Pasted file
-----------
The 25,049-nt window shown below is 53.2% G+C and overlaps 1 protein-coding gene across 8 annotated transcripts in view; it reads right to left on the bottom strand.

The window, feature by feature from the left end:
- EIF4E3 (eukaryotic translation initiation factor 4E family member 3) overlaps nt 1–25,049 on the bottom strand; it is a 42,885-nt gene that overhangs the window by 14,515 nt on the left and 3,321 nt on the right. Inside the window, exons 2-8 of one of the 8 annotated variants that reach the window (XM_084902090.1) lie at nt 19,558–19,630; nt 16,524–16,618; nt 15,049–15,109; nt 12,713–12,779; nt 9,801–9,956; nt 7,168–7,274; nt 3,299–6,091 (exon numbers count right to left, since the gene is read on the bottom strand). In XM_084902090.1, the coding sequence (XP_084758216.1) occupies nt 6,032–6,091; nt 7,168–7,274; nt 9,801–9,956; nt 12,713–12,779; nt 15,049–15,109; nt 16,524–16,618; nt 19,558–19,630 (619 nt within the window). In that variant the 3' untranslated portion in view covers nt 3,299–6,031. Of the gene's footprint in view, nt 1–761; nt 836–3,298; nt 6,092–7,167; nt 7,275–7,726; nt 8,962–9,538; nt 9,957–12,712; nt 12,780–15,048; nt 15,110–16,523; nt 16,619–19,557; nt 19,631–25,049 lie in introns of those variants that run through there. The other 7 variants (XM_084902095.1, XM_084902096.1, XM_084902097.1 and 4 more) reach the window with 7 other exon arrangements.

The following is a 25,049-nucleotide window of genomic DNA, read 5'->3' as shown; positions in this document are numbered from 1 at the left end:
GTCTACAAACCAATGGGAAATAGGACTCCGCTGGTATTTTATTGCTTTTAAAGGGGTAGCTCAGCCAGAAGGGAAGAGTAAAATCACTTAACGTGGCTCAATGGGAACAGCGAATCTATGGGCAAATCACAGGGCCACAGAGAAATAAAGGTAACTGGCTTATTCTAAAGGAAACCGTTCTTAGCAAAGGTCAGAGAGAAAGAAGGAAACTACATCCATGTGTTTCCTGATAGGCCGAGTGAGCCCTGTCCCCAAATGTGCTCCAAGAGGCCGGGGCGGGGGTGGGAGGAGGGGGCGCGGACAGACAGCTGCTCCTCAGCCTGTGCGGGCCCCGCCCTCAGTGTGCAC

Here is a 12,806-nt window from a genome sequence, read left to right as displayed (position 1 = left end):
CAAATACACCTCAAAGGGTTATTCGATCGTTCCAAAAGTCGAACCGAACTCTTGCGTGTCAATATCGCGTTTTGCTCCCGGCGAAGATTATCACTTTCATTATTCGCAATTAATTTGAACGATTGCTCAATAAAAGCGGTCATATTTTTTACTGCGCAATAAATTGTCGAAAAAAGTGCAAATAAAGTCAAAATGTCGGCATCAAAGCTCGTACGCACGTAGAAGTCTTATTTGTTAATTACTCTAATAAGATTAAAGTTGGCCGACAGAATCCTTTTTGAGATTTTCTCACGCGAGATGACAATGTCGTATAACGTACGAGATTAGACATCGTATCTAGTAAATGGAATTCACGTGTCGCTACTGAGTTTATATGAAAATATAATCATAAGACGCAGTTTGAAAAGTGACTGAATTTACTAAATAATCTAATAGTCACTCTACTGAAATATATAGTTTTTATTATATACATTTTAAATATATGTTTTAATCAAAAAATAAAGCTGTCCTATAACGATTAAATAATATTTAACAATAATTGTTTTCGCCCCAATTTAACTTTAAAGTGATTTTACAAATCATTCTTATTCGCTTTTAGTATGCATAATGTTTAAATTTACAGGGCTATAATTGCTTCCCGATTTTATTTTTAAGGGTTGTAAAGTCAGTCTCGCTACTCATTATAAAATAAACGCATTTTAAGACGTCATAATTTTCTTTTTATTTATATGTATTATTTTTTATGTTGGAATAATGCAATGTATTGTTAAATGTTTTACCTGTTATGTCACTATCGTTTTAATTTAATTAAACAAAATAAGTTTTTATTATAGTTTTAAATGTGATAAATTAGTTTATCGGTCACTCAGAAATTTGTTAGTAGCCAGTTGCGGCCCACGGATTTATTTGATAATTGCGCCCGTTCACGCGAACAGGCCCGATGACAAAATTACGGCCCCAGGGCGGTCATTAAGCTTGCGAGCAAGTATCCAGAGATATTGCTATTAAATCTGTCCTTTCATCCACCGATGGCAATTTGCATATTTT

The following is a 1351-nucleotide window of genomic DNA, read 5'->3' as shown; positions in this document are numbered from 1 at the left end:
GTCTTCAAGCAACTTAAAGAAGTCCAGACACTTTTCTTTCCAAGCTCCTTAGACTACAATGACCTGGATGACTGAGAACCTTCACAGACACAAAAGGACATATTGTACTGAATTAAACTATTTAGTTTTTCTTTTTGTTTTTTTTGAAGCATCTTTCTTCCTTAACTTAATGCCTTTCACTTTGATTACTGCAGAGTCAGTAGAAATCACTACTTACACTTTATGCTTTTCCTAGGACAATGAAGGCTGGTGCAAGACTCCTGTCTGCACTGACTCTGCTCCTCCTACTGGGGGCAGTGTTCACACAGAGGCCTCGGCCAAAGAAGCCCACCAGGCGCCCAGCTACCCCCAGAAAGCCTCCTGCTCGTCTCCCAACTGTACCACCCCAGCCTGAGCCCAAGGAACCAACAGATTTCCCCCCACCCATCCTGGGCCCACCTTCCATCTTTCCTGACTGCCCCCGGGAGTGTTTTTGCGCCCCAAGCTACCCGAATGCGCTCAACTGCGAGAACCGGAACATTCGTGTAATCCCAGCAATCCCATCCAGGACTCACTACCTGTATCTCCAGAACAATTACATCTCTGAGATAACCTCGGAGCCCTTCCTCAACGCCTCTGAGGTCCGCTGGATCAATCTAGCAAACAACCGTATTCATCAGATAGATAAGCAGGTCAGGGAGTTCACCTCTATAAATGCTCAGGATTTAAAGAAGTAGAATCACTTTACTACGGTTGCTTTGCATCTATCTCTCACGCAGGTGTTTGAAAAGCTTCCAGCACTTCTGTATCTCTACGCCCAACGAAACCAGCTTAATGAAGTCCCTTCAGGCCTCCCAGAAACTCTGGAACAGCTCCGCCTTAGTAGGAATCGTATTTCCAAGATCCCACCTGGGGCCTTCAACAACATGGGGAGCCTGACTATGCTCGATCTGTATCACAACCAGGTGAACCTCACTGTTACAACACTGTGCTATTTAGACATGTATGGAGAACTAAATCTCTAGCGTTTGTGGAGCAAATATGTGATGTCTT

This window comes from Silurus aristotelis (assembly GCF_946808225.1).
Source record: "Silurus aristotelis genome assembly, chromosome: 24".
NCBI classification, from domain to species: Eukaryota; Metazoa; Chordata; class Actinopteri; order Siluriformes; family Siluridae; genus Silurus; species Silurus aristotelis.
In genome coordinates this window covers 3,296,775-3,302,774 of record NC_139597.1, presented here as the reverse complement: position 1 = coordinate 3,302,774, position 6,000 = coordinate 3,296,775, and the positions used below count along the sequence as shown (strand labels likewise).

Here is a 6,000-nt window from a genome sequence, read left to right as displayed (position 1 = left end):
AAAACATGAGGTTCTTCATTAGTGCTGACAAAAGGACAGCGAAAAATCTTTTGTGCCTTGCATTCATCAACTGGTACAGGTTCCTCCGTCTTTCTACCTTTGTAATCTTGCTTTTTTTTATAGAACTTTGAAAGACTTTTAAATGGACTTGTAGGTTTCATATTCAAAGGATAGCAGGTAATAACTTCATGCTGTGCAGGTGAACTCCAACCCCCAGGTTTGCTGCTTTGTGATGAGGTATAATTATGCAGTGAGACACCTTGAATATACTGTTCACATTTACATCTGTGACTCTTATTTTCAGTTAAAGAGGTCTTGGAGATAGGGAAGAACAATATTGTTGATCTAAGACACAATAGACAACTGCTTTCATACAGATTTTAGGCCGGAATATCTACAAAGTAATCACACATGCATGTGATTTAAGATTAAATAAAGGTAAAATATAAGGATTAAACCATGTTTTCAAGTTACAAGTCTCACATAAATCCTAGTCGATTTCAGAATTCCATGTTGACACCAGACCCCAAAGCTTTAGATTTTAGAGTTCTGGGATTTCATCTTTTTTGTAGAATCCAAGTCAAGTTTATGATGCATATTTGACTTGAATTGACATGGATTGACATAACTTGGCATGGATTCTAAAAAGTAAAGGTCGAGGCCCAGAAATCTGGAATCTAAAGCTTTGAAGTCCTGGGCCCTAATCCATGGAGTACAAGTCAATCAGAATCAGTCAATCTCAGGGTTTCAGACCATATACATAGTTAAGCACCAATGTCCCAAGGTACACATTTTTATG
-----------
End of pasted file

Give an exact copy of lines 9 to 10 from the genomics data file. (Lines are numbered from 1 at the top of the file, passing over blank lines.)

GTCTTCAAGCAACTTAAAGAAGTCCAGACACTTTTCTTTCCAAGCTCCTTAGACTACAATGACCTGGATGACTGAGAACCTTCACAGACACAAAAGGACATATTGTACTGAATTAAACTATTTAGTTTTTCTTTTTGTTTTTTTTGAAGCATCTTTCTTCCTTAACTTAATGCCTTTCACTTTGATTACTGCAGAGTCAGTAGAAATCACTACTTACACTTTATGCTTTTCCTAGGACAATGAAGGCTGGTGCAAGACTCCTGTCTGCACTGACTCTGCTCCTCCTACTGGGGGCAGTGTTCACACAGAGGCCTCGGCCAAAGAAGCCCACCAGGCGCCCAGCTACCCCCAGAAAGCCTCCTGCTCGTCTCCCAACTGTACCACCCCAGCCTGAGCCCAAGGAACCAACAGATTTCCCCCCACCCATCCTGGGCCCACCTTCCATCTTTCCTGACTGCCCCCGGGAGTGTTTTTGCGCCCCAAGCTACCCGAATGCGCTCAACTGCGAGAACCGGAACATTCGTGTAATCCCAGCAATCCCATCCAGGACTCACTACCTGTATCTCCAGAACAATTACATCTCTGAGATAACCTCGGAGCCCTTCCTCAACGCCTCTGAGGTCCGCTGGATCAATCTAGCAAACAACCGTATTCATCAGATAGATAAGCAGGTCAGGGAGTTCACCTCTATAAATGCTCAGGATTTAAAGAAGTAGAATCACTTTACTACGGTTGCTTTGCATCTATCTCTCACGCAGGTGTTTGAAAAGCTTCCAGCACTTCTGTATCTCTACGCCCAACGAAACCAGCTTAATGAAGTCCCTTCAGGCCTCCCAGAAACTCTGGAACAGCTCCGCCTTAGTAGGAATCGTATTTCCAAGATCCCACCTGGGGCCTTCAACAACATGGGGAGCCTGACTATGCTCGATCTGTATCACAACCAGGTGAACCTCACTGTTACAACACTGTGCTATTTAGACATGTATGGAGAACTAAATCTCTAGCGTTTGTGGAGCAAATATGTGATGTCTT

This window comes from Silurus aristotelis (assembly GCF_946808225.1).